In those years, people will say,
we lost track of the meaning of we, of you
we found ourselves reduced to I
My father had a sense—he must have—however tenuous, of a meaning of we. But in his reduction to I, he lost coherence. He is not anomalous in this; I think it is the cost of that reduction. Anyway, by the time I could ask him about this period of his life, he seemed mystified.
I remember hearing about the heartbreak he felt watching nurses scab many months into a strike, and the brass knuckles he took to carrying in his jacket pocket at night, to use when he got jumped. I can’t tell you all my stories right now, he used to say. I have to save some to tell you when you’re older. Maybe whatever else he might have said I was too young to hear, or he’d just grown tired of talking. But the stories he did tell all seemed oddly thin. I lack any real sense of what drew and kept him there.
So I am left to imagine. I know I romanticize these years of his life. But I can permit myself that. Here is what I want to say. When my father worked as an organizer, he refused to accept whatever happened to be on offer—refused to believe we must mortgage our lives, and gladly, conceding the matter of our fundamental separateness. He refused to avow that it was already too late, that time had run out. The present world is not, it cannot be, all that we can desire.
A crowd crosses an intersection, everyone hurrying, in Midtown now, toting briefcases, their black and beige suit jackets folded over their arms. Some of them notice the woman filming at a distance and stare. Others seem indifferent, or oblivious. Often their faces are hidden by the shade buildings cast or are too distant or fast-moving to see. If you thought you recognized someone, you would have to pause the film to make sure. A mustached man in a checkered sportscoat embraces a prim woman and, both of them smiling, he keeps his arm around her, hugging her shoulder, as if to guide her somewhere. A balding man in a pocket protector pushes past whoever is nearby. Another woman sits on the sidewalk, her back against a building, her chin resting on her hand.
Last August, when Elias was not quite 5 months old, my wife Claire and I took him to a park that runs along the San Pablo Bay. We parked and pushed his stroller through a sparse eucalyptus grove. Elias hadn’t been sleeping and neither had we, and driving over we’d gotten mired in a petty argument. We were sitting at a picnic table by the water, deciding whether to turn back, when my phone rang.
It was my mother, calling to say that my father had been found unresponsive in his car and admitted to the intensive-care unit of a hospital 20 minutes away. When I called, a nurse asked if I wanted to be put through to my father’s room. Her tone of voice was hard to parse—a little wry, darkly amused. I had my mask yanked down under my chin and Elias was propped on my lap, sucking my hand, the little bony curve where my thumb rises off my wrist, because he was teething—his first teeth were about to come in. I stared at Claire, who stared back at me, and listened to the muffled clicking of the receiver in my ear and the faint, fluid cries of the sparrows and wrens in the trees. I had a fated feeling, I remember, a feeling like a premonition. And then I heard my father, his voice exactly as I remembered, asking me how I was.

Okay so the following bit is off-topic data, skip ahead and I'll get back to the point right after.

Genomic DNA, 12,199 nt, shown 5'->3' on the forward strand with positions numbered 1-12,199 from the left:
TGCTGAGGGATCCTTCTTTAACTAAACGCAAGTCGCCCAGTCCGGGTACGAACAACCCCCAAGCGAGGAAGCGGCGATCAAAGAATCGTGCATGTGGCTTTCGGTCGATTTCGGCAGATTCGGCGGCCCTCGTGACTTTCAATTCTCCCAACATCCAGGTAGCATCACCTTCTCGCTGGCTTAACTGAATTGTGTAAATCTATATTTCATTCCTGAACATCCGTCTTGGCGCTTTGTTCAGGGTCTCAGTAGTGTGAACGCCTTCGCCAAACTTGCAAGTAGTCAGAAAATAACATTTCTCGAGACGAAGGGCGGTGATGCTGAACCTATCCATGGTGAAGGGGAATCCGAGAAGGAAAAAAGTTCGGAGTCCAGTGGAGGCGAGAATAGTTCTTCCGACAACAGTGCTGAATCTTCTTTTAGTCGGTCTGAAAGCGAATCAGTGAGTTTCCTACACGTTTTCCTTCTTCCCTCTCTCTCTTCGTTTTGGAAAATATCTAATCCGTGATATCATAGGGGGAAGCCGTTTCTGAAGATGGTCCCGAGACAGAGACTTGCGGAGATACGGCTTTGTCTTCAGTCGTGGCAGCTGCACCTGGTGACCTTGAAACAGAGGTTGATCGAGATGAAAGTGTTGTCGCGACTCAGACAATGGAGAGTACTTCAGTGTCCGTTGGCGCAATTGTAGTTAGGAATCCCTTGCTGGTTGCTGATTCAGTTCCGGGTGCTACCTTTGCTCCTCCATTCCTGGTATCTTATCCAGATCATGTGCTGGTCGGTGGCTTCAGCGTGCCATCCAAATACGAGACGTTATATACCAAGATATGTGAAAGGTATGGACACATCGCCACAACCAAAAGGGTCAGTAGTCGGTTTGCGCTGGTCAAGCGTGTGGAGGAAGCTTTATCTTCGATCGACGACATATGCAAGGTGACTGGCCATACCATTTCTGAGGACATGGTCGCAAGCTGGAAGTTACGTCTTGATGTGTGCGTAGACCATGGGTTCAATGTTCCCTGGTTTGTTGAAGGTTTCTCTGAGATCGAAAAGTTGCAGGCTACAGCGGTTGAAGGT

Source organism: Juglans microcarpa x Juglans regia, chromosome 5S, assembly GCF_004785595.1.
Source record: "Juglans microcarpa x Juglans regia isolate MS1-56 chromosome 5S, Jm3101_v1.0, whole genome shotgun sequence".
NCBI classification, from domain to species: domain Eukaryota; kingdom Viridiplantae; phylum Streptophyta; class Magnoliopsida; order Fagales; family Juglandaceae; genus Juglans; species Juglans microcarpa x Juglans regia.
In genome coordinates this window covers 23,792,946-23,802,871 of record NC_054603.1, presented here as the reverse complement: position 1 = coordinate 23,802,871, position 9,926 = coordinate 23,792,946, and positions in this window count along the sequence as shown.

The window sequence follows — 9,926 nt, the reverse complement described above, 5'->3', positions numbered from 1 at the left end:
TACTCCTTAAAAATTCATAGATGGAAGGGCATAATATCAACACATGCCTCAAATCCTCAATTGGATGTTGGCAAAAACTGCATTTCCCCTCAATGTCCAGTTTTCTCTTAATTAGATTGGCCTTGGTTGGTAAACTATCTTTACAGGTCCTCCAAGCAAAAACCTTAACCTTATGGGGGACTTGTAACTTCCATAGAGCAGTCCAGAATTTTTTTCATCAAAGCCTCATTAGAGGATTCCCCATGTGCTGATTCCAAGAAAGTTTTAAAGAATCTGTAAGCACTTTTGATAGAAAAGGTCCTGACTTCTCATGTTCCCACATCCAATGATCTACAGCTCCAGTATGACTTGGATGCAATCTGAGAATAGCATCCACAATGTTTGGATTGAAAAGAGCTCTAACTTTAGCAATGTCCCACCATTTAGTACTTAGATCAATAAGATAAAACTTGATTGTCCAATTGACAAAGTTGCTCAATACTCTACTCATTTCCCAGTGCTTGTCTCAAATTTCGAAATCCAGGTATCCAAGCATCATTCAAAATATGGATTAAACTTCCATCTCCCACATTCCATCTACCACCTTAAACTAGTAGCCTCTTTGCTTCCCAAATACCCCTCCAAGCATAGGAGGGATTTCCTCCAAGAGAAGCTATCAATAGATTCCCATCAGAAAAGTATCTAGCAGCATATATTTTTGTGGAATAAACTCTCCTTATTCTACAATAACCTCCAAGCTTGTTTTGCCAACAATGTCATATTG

He said he’d accidentally taken too much blood pressure medication and passed out in front of the house of the woman he’d been seeing. He spoke quickly, easily, as if confiding in me. We only talked for a few minutes. Where do you live now? he asked, and I told him. And what are you doing? He meant for work, but I didn’t understand. I mean, I said, I’m trying to figure out what’s going on.
Let me give you a way to get a hold of me, he said, before reciting a number I tapped into my phone. Alright, I love you! he cried, and hung up.
He’s been hallucinating, another nurse told me when I called back. All day he’d been talking to the woman he’d been dating, thinking she was in the room with him when in fact, while staying with her, he had grown erratic. He’d screamed and pounded on the bathroom door while she showered. She didn’t want to see him anymore. He thought his cat, Sherman, was in the room too, and that he could see himself in whatever was playing on the TV. Later that day, when my brother called, my father didn’t know who he was and tried to sell him a car. The white Buick, he said. That’s the car for you.
Back when I knew him, I used to wonder fairly regularly if he had gone insane. But now the doctor suspected something more situational and fleeting was going on. He had had a bad interaction with the blood pressure medication. Two days later, the charge nurse called to say he was much more rational and oriented, and that he’d told them whenever he was discharged, I would pick him up, since, he said, he would be staying with me.
I told his social worker how small our apartment was and about our baby, going into too much detail, as if she hadn’t dealt with this situation countless times before. I hadn’t given him my phone number when we talked. It’s been five months and I still haven’t called.
I would seek him out someday. This is what I’d always thought. Or he would contact me, or else time would run out. I had failed to account for this possibility—of an inconclusive episode, a blip.
Illegible graffiti covers the mint-green walls of the subway car. A guy with thick, square-framed glasses checks his watch. Another guy, just beside him, holds flowers wrapped in newsprint. The train is underground and whenever the lights flicker off, the screen dips into total dark. The camera is positioned at the back of the car and shows two rows of seats, and, through the gangway, the other cars ahead. They all wag and rock, aligning to form a shifting passageway. For as long as we watch, no one speaks. Finally, a woman stands and a man turns and they both wait to disembark, staring straight ahead. The train screeches, slows. And then the doors slide open.